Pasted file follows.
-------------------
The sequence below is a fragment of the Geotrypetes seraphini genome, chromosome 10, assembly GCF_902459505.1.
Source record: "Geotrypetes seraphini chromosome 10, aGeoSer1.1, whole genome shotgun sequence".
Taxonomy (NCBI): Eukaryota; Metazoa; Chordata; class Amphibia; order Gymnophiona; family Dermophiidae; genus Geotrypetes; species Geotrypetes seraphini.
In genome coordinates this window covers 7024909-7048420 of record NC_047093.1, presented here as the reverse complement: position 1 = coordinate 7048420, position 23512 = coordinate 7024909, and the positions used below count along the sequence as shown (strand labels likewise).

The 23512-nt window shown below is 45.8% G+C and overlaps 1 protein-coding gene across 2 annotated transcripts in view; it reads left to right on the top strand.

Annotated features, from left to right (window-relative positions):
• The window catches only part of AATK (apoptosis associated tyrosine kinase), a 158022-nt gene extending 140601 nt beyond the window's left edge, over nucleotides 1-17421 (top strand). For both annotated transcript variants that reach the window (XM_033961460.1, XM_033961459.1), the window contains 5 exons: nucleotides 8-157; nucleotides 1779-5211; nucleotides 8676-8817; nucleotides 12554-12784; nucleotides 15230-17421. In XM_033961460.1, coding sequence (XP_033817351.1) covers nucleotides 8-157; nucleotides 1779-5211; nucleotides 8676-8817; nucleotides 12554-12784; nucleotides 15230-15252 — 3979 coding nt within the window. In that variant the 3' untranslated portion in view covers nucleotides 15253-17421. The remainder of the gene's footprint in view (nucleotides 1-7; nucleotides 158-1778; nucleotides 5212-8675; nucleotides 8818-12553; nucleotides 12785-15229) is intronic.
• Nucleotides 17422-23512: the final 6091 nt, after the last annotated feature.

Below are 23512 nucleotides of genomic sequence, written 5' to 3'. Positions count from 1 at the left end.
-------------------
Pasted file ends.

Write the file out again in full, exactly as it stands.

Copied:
The sequence below is a fragment of the Geotrypetes seraphini genome, chromosome 10, assembly GCF_902459505.1.
Source record: "Geotrypetes seraphini chromosome 10, aGeoSer1.1, whole genome shotgun sequence".
Taxonomy (NCBI): Eukaryota; Metazoa; Chordata; class Amphibia; order Gymnophiona; family Dermophiidae; genus Geotrypetes; species Geotrypetes seraphini.
In genome coordinates this window covers 7024909-7048420 of record NC_047093.1, presented here as the reverse complement: position 1 = coordinate 7048420, position 23512 = coordinate 7024909, and the positions used below count along the sequence as shown (strand labels likewise).

The 23512-nt window shown below is 45.8% G+C and overlaps 1 protein-coding gene across 2 annotated transcripts in view; it reads left to right on the top strand.

Annotated features, from left to right (window-relative positions):
• The window catches only part of AATK (apoptosis associated tyrosine kinase), a 158022-nt gene extending 140601 nt beyond the window's left edge, over nucleotides 1-17421 (top strand). For both annotated transcript variants that reach the window (XM_033961460.1, XM_033961459.1), the window contains 5 exons: nucleotides 8-157; nucleotides 1779-5211; nucleotides 8676-8817; nucleotides 12554-12784; nucleotides 15230-17421. In XM_033961460.1, coding sequence (XP_033817351.1) covers nucleotides 8-157; nucleotides 1779-5211; nucleotides 8676-8817; nucleotides 12554-12784; nucleotides 15230-15252 — 3979 coding nt within the window. In that variant the 3' untranslated portion in view covers nucleotides 15253-17421. The remainder of the gene's footprint in view (nucleotides 1-7; nucleotides 158-1778; nucleotides 5212-8675; nucleotides 8818-12553; nucleotides 12785-15229) is intronic.
• Nucleotides 17422-23512: the final 6091 nt, after the last annotated feature.

Below are 23512 nucleotides of genomic sequence, written 5' to 3'. Positions count from 1 at the left end.